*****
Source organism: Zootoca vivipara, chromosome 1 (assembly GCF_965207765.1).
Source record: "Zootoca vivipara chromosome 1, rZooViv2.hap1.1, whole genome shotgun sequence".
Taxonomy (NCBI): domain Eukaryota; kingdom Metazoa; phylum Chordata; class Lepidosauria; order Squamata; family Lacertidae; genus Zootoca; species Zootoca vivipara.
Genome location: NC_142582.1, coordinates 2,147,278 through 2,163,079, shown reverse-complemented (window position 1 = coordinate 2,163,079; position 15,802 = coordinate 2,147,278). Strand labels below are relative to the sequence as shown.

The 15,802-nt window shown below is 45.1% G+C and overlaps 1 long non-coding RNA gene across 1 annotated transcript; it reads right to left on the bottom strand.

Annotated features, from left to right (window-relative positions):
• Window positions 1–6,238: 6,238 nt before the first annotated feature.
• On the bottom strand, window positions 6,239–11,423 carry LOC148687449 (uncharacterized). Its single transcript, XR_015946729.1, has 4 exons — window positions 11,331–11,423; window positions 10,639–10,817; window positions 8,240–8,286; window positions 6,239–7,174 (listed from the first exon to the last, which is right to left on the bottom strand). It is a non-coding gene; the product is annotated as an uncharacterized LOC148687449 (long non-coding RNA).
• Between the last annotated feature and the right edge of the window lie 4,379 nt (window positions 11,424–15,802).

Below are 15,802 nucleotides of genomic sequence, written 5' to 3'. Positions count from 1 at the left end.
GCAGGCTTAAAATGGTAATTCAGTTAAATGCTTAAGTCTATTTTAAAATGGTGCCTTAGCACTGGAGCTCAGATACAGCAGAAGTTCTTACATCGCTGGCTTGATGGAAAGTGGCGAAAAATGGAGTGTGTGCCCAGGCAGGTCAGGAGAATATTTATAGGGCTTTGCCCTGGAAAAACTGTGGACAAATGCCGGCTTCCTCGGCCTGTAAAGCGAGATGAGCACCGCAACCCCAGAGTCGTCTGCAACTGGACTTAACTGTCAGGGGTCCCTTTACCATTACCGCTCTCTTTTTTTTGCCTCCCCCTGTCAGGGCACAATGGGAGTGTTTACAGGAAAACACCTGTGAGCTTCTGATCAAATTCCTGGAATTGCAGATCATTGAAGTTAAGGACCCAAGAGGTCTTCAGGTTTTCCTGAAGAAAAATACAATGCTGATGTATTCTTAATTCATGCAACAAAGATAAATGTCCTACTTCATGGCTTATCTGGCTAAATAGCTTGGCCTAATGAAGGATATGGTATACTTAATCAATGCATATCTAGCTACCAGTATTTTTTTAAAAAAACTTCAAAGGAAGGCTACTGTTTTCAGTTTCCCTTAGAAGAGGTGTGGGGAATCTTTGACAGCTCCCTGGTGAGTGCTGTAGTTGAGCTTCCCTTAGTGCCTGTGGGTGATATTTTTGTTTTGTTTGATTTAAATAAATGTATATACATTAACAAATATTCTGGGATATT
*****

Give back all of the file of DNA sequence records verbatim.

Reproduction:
Source organism: Zootoca vivipara, chromosome 1 (assembly GCF_965207765.1).
Source record: "Zootoca vivipara chromosome 1, rZooViv2.hap1.1, whole genome shotgun sequence".
Taxonomy (NCBI): domain Eukaryota; kingdom Metazoa; phylum Chordata; class Lepidosauria; order Squamata; family Lacertidae; genus Zootoca; species Zootoca vivipara.
Genome location: NC_142582.1, coordinates 2,147,278 through 2,163,079, shown reverse-complemented (window position 1 = coordinate 2,163,079; position 15,802 = coordinate 2,147,278). Strand labels below are relative to the sequence as shown.

The 15,802-nt window shown below is 45.1% G+C and overlaps 1 long non-coding RNA gene across 1 annotated transcript; it reads right to left on the bottom strand.

Annotated features, from left to right (window-relative positions):
• Window positions 1–6,238: 6,238 nt before the first annotated feature.
• On the bottom strand, window positions 6,239–11,423 carry LOC148687449 (uncharacterized). Its single transcript, XR_015946729.1, has 4 exons — window positions 11,331–11,423; window positions 10,639–10,817; window positions 8,240–8,286; window positions 6,239–7,174 (listed from the first exon to the last, which is right to left on the bottom strand). It is a non-coding gene; the product is annotated as an uncharacterized LOC148687449 (long non-coding RNA).
• Between the last annotated feature and the right edge of the window lie 4,379 nt (window positions 11,424–15,802).

Below are 15,802 nucleotides of genomic sequence, written 5' to 3'. Positions count from 1 at the left end.
GCAGGCTTAAAATGGTAATTCAGTTAAATGCTTAAGTCTATTTTAAAATGGTGCCTTAGCACTGGAGCTCAGATACAGCAGAAGTTCTTACATCGCTGGCTTGATGGAAAGTGGCGAAAAATGGAGTGTGTGCCCAGGCAGGTCAGGAGAATATTTATAGGGCTTTGCCCTGGAAAAACTGTGGACAAATGCCGGCTTCCTCGGCCTGTAAAGCGAGATGAGCACCGCAACCCCAGAGTCGTCTGCAACTGGACTTAACTGTCAGGGGTCCCTTTACCATTACCGCTCTCTTTTTTTTGCCTCCCCCTGTCAGGGCACAATGGGAGTGTTTACAGGAAAACACCTGTGAGCTTCTGATCAAATTCCTGGAATTGCAGATCATTGAAGTTAAGGACCCAAGAGGTCTTCAGGTTTTCCTGAAGAAAAATACAATGCTGATGTATTCTTAATTCATGCAACAAAGATAAATGTCCTACTTCATGGCTTATCTGGCTAAATAGCTTGGCCTAATGAAGGATATGGTATACTTAATCAATGCATATCTAGCTACCAGTATTTTTTTAAAAAAACTTCAAAGGAAGGCTACTGTTTTCAGTTTCCCTTAGAAGAGGTGTGGGGAATCTTTGACAGCTCCCTGGTGAGTGCTGTAGTTGAGCTTCCCTTAGTGCCTGTGGGTGATATTTTTGTTTTGTTTGATTTAAATAAATGTATATACATTAACAAATATTCTGGGATATT